- The planned sunsetting of the London Interbank Offered Rate (LIBOR) at the end of this year might disrupt financial markets because of the absence of a clear successor to the reference rate, Fitch Ratings said in a report.
“Many primary markets have yet to start moving away from [U.S. dollar] LIBOR,” Fitch Ratings said, adding that “the switch en masse away from [U.S. dollar] LIBOR without a clear successor may lead to increased rate/market volatility.”
Although the Secured Overnight Financing Rate (SOFR) promoted by U.S. regulators has become “the main successor” to LIBOR in derivatives markets, four other reference rates “are vying with overnight and term SOFR to become successors in cash markets,” Fitch Ratings said.
The Federal Reserve and other regulators in recent years have encouraged financial institutions and corporate treasurers to substitute SOFR for LIBOR, the reference rate for trillions of dollars in mortgages, derivatives, business loans and other financial contracts worldwide.
The regulators have warned that adoption of benchmarks other than SOFR may pose a financial stability risk, noting that the trading volumes that underpin the alternative rates are comparatively low.
Securities and Exchange Commission Chair Gary Gensler has singled out the Bloomberg Short Term Bank Yield Index (BSBY) as an unsuitable LIBOR substitute, saying it is based on weak trading volumes among a group of banks and is vulnerable to manipulation. Regulators began considering a wind-down of LIBOR after a manipulation scandal in 2012.
With BSBY, “like with LIBOR, we’re seeing a modest market, shouldering the weight of hundreds of trillions of dollars in transactions,” Gensler recently said, adding “when a benchmark is mismatched like that, there’s a heck of an economic incentive to manipulate it.”
For more than three decades financial institutions and corporate treasurers have woven LIBOR into a full range of contracts. The widespread, time-tested use of LIBOR — along with mixed acceptance of SOFR and competition from other reference rates — has complicated efforts to ensure smooth adoption of a new benchmark.
“The slow transition from [U.S. dollar] LIBOR to potentially multiple alternative rates for new instruments may increase disruption risk for banks and certain structured finance issuers at the start of 2022,” Fitch Ratings said. “The [U.S. dollar] debt market appears destined toward a multi-rate environment.”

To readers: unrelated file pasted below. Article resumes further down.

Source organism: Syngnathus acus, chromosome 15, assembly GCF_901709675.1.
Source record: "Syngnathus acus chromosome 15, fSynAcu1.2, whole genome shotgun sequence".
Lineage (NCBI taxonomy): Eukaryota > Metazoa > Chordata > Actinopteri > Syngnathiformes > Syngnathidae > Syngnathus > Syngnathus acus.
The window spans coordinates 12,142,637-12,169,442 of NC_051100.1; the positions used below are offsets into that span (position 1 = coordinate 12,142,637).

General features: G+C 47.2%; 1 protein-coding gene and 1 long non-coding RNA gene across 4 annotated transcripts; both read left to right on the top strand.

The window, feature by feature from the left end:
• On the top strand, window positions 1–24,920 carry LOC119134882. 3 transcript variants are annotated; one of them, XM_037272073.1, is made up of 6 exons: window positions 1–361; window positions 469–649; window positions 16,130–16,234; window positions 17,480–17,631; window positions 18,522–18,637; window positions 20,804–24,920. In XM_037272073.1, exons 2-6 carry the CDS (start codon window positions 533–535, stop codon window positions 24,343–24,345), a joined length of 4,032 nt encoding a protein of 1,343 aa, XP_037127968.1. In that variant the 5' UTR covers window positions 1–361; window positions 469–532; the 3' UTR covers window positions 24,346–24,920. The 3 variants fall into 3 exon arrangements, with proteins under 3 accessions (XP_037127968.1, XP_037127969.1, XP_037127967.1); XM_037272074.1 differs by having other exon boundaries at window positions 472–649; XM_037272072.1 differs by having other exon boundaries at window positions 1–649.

The Fed has told banks not to use LIBOR in financial contracts after a Dec. 31 deadline even though SOFR has yet to emerge as the dominant alternative rate in debt markets. The final fixings for most LIBOR rates — including one-week and two-month U.S. dollar LIBOR — will be made on Dec. 31, 2021, but other U.S. dollar tenors may continue until June 30, 2023.
“Uncertainty around which rate or rates may prevail may reduce market liquidity approaching the deadline as investors perhaps pause new issuance or try different rates until there is consensus,” Fitch Ratings said.
SOFR, while based on high transaction volumes, has not eclipsed LIBOR as a reference rate because it currently lacks some of LIBOR’s appealing traits. LIBOR is derived from London banks' estimates of what they would be charged when borrowing from other banks. The LIBOR rate can be forecast three, six and 12 months into the future.
SOFR is based on overnight repurchase agreements secured by Treasuries and, unlike LIBOR, does not reflect credit risk or expedite the creation of a term structure enabling corporate treasurers and financial institutions to make forward-looking rate calculations.
Some financial markets will be especially vulnerable to disruption at the end of 2021 if no clear LIBOR successor has emerged, Fitch Ratings said.
“Evolving market preferences, competing alternatives and uncertainty around the SOFR term rate means that new contracts and bond issuance that reference alternative rates may only occur in certain markets in a rushed period at, or close to, the end of this year,” it said.